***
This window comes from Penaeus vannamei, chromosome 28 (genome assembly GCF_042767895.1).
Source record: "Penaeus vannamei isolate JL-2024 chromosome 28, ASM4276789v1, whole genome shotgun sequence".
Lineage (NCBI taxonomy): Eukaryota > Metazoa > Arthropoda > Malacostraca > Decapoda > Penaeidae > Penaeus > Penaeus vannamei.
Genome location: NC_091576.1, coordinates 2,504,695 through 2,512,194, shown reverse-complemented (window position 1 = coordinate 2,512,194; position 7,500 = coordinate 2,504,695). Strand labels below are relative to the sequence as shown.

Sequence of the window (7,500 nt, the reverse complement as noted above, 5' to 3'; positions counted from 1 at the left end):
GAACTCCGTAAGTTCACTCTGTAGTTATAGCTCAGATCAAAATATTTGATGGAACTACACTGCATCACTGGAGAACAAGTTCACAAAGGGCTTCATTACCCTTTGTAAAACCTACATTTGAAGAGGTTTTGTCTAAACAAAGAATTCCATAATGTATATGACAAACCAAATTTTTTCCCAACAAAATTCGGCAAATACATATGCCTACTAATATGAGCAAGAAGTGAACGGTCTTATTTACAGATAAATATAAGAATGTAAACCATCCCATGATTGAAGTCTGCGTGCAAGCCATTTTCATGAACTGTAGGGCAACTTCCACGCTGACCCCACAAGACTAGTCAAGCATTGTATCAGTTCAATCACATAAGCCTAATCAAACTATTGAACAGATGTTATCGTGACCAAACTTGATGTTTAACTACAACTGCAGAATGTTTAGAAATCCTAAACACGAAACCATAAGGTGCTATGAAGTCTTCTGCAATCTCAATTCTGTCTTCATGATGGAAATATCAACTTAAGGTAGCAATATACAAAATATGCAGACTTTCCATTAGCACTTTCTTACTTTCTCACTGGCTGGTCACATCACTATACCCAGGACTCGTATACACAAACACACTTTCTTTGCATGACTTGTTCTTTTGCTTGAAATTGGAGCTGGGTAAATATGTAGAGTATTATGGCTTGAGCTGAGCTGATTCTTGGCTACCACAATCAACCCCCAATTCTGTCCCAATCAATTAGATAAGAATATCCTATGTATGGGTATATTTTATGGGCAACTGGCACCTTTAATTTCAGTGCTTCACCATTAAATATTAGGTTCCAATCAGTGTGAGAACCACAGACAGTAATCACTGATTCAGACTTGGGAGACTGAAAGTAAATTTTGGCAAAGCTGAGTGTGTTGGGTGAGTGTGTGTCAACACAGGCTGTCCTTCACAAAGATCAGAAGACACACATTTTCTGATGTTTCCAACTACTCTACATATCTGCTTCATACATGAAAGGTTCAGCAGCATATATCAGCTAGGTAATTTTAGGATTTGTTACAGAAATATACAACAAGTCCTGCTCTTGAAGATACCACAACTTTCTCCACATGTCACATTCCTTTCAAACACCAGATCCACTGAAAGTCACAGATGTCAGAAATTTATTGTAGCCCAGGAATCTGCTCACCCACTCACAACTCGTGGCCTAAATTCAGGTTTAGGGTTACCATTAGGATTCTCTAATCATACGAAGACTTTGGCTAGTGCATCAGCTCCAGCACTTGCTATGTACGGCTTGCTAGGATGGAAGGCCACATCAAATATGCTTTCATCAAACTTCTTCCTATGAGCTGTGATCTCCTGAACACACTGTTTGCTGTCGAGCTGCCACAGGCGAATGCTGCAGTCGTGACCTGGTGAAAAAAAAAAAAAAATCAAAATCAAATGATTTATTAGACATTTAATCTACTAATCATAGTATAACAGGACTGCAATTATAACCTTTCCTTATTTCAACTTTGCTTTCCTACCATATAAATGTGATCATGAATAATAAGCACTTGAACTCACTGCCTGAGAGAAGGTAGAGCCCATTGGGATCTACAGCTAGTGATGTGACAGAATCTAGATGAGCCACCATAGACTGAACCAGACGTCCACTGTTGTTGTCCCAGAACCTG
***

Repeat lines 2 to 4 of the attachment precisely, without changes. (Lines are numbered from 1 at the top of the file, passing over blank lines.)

Source record: "Penaeus vannamei isolate JL-2024 chromosome 28, ASM4276789v1, whole genome shotgun sequence".
Lineage (NCBI taxonomy): Eukaryota > Metazoa > Arthropoda > Malacostraca > Decapoda > Penaeidae > Penaeus > Penaeus vannamei.
Genome location: NC_091576.1, coordinates 2,504,695 through 2,512,194, shown reverse-complemented (window position 1 = coordinate 2,512,194; position 7,500 = coordinate 2,504,695). Strand labels below are relative to the sequence as shown.